changing the world-JPEG
Why is it that so many of us get the heebie-jeebies when talking about money? You’ve got a gentle, loving heart, absolutely. But you also need to be paid fairly for your work in order to keep the world benefiting from your talents. All too often, I hear from birth workers who easily bend their financial boundaries and then end up feeling resentful. That’s not cool! It doesn’t feel very good to resent your clients.

Are you one of those folks who cringe a little (or a lot) when it comes time to discuss financial details? Here are six tips to reduce the squirm factor when you’re talking about money:

1. Put it in writing. Many people find it easier to type their fee than to say it out loud. This is one of several great reasons to list your fees on your website. But even if you decide against listing prices online, you can always put your fee in an e-mail to your potential client ahead of the interview. If the inquiry comes in by phone, ask the prospect for her e-mail address so you can follow up with a few details before you meet. Some doulas even e-mail their contract to potential clients before the interview, which will give them a peek at not only your fee but also the nitty gritty details of your business boundaries. If you’ve made your fee known ahead of the interview, it should be a non-issue by the time you meet.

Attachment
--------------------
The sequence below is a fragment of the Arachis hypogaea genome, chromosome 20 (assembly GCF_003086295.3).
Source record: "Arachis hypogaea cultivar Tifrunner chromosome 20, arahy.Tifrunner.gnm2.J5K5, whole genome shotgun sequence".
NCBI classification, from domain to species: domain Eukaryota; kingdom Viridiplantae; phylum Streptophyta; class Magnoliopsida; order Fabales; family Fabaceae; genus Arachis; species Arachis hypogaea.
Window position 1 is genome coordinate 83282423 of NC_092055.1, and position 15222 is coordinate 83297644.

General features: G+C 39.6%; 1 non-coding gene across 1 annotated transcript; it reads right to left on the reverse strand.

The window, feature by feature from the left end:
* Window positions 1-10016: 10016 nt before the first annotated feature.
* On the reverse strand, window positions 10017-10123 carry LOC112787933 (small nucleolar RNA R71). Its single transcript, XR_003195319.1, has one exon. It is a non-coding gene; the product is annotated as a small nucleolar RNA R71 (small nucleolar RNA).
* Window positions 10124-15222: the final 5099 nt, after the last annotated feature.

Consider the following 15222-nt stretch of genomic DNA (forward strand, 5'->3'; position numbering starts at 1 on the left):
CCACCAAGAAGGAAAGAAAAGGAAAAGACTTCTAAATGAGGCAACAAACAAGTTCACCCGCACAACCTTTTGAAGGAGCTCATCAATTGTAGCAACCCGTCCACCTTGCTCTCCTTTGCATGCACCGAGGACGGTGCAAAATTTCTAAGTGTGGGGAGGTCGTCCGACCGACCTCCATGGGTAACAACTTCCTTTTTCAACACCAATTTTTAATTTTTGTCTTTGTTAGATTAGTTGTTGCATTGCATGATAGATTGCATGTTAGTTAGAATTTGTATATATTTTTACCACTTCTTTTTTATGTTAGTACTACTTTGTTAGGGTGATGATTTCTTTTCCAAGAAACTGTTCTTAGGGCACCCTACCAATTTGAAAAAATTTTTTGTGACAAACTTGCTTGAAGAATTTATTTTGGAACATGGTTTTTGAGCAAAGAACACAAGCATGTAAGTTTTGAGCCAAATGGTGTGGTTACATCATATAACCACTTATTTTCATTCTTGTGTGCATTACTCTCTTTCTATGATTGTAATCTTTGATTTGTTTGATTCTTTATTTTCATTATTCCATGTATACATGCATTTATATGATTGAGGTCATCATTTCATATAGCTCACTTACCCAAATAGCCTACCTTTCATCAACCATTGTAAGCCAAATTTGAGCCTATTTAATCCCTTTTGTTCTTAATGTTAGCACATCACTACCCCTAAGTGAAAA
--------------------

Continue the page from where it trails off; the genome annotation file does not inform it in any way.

2. Tell them you charge a million dollars. I picked up this tip from one of my favorite business gurus, Marie Forleo. Can you see yourself saying this? OK, well hold on. So maybe you shouldn’t actually tell your potential clients that you charge a million dollars, but Marie recommends that you practice in front of a mirror or with family and friends. “Hi! My name is Natalie, and my fantastic postpartum doula services cost a million dollars.” Or how about, “Hi, I’m Amy. I’d love to have you join us for class, the cost is a million dollars per couple.” It makes me giggle to say that out loud! But if you say it enough times, it should become easier and easier to say something completely reasonable like, “Hi! I’m Natalie. I’d love to work with you! My basic package for postpartum doula services starts at $1,000.”